For a start, what are we measuring? Whose job is it to measure it? Who has the vision for the future of the blue economy? How do we get the private sector to invest? And is there a governance framework that will support private investment in ocean or “blue” industries?
Opportunities and challenges for south east Asia
Together with economic growth and long-term environmental sustainability, social equity is another crucial consideration – particularly in booming regions such as south east Asia, with so many coastal communities dependent on the ocean.
So where is the blue economy going in this region?
Any country looks at what their comparative advantage may be in benefiting from the sea. For example, Malaysia’s economic strength has been shipping, due to its location beside the Strait of Malacca.
In China there are already an estimated 32.7 million jobs or more than 4.15% of total national employment in “ocean-related sectors”. Interestingly, The Economist’s recent report refers to 9 million direct jobs in China’s core “major ocean industries”.
That’s a good illustration of why it’s so important to be clear about what we’re measuring when talking about the blue economy. In this case, the Chinese government’s higher figure factors in additional jobs in support areas (such as the scientific, research, education and ocean management service sectors), ocean-related enterprises (businesses with economic and technical links to marine industries), plus indirect and induced employment.
Seaweed is just one of China’s many marine exports. It supplies 13.5 million tonnes of seaweed a year for gels, hydrocolloids and alginates to the global food industry.
China has a clear comparative advantage in bio-technology, genetic improvement of seaweeds and development of marine pharmaceuticals. But its “blue economy” challenges include reducing coastal pollution so that it can maintain and increase the sustainable value of marine industries.
Opportunities and challenges for Australia
What about Australia? Well, with production of 2,000 tonnes of seaweed a year, the world is not depending on exports. Yet in several corners of the country (including South Australia and Wollongong, a few seaweed experimental enterprises are developing niche opportunities.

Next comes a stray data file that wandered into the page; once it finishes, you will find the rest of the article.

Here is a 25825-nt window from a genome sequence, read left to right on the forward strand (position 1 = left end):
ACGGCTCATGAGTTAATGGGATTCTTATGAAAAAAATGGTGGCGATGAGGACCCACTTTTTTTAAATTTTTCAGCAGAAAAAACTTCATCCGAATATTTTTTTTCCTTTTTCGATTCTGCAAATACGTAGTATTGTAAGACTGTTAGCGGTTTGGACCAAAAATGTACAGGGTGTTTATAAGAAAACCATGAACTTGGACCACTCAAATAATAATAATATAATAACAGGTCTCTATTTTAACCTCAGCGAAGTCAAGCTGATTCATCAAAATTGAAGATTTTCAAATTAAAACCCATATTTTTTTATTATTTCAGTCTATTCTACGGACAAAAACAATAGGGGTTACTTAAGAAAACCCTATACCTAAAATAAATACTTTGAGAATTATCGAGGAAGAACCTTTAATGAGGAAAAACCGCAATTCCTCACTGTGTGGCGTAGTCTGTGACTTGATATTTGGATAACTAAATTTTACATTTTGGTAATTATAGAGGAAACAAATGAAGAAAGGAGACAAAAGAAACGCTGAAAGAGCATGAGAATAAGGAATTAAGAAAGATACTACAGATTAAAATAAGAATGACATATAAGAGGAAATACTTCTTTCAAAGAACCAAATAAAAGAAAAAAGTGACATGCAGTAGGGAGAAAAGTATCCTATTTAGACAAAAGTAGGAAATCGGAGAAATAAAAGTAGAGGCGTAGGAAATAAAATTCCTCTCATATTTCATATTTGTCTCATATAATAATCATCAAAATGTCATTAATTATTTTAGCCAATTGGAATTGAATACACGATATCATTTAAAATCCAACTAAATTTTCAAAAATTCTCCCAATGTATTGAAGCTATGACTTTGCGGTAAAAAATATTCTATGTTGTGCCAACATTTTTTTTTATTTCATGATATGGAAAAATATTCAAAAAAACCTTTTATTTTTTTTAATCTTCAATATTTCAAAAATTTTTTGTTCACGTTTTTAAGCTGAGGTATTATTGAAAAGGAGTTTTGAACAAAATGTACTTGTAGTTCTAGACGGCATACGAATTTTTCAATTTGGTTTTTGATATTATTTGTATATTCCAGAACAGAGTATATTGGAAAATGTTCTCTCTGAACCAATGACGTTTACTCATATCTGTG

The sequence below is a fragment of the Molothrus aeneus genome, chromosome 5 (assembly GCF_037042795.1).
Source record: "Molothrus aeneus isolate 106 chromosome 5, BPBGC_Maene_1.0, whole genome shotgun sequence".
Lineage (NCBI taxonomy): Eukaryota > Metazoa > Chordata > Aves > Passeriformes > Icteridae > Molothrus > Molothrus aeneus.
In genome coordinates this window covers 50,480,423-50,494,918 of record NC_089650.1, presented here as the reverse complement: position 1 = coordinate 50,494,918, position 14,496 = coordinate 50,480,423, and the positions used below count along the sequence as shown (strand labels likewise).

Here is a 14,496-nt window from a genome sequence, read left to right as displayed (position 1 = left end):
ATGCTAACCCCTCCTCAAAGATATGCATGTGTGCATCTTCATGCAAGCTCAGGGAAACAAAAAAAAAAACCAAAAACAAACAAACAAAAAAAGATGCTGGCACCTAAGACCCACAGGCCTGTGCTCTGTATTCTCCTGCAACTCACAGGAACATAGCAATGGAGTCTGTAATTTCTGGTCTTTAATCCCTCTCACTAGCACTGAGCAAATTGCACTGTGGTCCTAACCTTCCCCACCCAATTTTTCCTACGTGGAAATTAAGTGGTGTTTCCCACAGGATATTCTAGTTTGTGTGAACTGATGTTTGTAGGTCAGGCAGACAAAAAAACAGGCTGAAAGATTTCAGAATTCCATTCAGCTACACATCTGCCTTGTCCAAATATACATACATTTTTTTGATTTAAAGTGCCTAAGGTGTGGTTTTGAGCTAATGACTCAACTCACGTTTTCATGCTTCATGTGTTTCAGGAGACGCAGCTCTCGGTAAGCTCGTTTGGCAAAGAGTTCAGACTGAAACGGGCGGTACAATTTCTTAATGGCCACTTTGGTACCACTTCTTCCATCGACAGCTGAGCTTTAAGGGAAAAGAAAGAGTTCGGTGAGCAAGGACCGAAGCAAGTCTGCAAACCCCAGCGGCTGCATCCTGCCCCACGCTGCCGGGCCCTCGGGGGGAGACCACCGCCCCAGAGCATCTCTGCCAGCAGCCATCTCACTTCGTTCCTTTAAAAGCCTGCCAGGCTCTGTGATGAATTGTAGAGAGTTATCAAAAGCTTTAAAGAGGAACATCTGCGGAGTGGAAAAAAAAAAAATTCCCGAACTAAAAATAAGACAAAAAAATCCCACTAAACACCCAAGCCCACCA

However, there are much bigger industries at work along our coastline. For instance, earlier this year the Reserve Bank of Australia said that liquified natural gas was expected to become Australia’s second largest commodity export (after iron ore) by 2018. It’s also been predicted that port visits by ships to Australia will double by 2030.
Tourism is another good example of the opportunities – and challenges – that lie ahead.
Speaking to a Chinese delegate at a recent blue economy workshop, I mentioned a luxury resort being built by a Chinese entrepreneur on Australia’s Gold Coast, which is expected to bring in 30,000 Chinese tourists a year.
As a lady well across her national statistics, the delegate replied, “Actually, last year we only had 1.2 million people going abroad … not that many when you consider our population” (1.3 billion).
But does Australia have a framework to support such rapidly increasing use of national biodiversity? Or is Australia just “the lucky country”, with offshore gas for exports and beaches to attract tourists? Can it be more than a quarry and holiday destination for the world?
Like so much about the blue economy, those are questions we’re yet to clearly answer.
This article is published in collaboration with The Conversation. Publication does not imply endorsement of views by the World Economic Forum.
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Author: Alistair McIlgorm is a Professor of Marine Economics at University of Wollongong.
Image: Kayakers take in the last of the day’s light as they paddle past a ship. REUTERS/Mike Hutchings.